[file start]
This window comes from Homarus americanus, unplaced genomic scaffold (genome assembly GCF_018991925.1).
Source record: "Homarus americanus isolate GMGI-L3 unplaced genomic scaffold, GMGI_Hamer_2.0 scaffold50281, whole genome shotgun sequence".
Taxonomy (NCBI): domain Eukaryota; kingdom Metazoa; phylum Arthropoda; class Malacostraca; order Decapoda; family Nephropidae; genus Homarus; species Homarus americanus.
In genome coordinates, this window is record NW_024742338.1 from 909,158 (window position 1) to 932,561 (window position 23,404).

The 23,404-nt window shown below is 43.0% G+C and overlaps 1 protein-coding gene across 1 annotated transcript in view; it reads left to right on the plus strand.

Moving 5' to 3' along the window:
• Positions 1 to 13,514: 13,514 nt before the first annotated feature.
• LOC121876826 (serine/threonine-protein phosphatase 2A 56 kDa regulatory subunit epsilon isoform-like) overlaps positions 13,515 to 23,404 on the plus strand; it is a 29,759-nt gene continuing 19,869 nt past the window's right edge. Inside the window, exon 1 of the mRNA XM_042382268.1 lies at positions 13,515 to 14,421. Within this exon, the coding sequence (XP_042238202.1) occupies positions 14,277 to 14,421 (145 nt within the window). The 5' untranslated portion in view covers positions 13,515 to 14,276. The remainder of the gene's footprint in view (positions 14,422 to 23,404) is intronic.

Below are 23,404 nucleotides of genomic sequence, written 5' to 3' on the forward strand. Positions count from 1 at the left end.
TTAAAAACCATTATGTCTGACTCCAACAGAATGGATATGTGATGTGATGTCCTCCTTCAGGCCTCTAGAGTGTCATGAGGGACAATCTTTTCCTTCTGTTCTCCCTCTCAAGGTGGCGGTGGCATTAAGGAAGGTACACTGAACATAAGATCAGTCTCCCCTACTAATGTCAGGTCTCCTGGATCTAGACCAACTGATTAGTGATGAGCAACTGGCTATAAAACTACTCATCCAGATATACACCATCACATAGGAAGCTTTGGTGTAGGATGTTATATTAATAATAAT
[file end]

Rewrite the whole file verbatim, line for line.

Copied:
This window comes from Homarus americanus, unplaced genomic scaffold (genome assembly GCF_018991925.1).
Source record: "Homarus americanus isolate GMGI-L3 unplaced genomic scaffold, GMGI_Hamer_2.0 scaffold50281, whole genome shotgun sequence".
Taxonomy (NCBI): domain Eukaryota; kingdom Metazoa; phylum Arthropoda; class Malacostraca; order Decapoda; family Nephropidae; genus Homarus; species Homarus americanus.
In genome coordinates, this window is record NW_024742338.1 from 909,158 (window position 1) to 932,561 (window position 23,404).

The 23,404-nt window shown below is 43.0% G+C and overlaps 1 protein-coding gene across 1 annotated transcript in view; it reads left to right on the plus strand.

Moving 5' to 3' along the window:
• Positions 1 to 13,514: 13,514 nt before the first annotated feature.
• LOC121876826 (serine/threonine-protein phosphatase 2A 56 kDa regulatory subunit epsilon isoform-like) overlaps positions 13,515 to 23,404 on the plus strand; it is a 29,759-nt gene continuing 19,869 nt past the window's right edge. Inside the window, exon 1 of the mRNA XM_042382268.1 lies at positions 13,515 to 14,421. Within this exon, the coding sequence (XP_042238202.1) occupies positions 14,277 to 14,421 (145 nt within the window). The 5' untranslated portion in view covers positions 13,515 to 14,276. The remainder of the gene's footprint in view (positions 14,422 to 23,404) is intronic.

Below are 23,404 nucleotides of genomic sequence, written 5' to 3' on the forward strand. Positions count from 1 at the left end.
TTAAAAACCATTATGTCTGACTCCAACAGAATGGATATGTGATGTGATGTCCTCCTTCAGGCCTCTAGAGTGTCATGAGGGACAATCTTTTCCTTCTGTTCTCCCTCTCAAGGTGGCGGTGGCATTAAGGAAGGTACACTGAACATAAGATCAGTCTCCCCTACTAATGTCAGGTCTCCTGGATCTAGACCAACTGATTAGTGATGAGCAACTGGCTATAAAACTACTCATCCAGATATACACCATCACATAGGAAGCTTTGGTGTAGGATGTTATATTAATAATAAT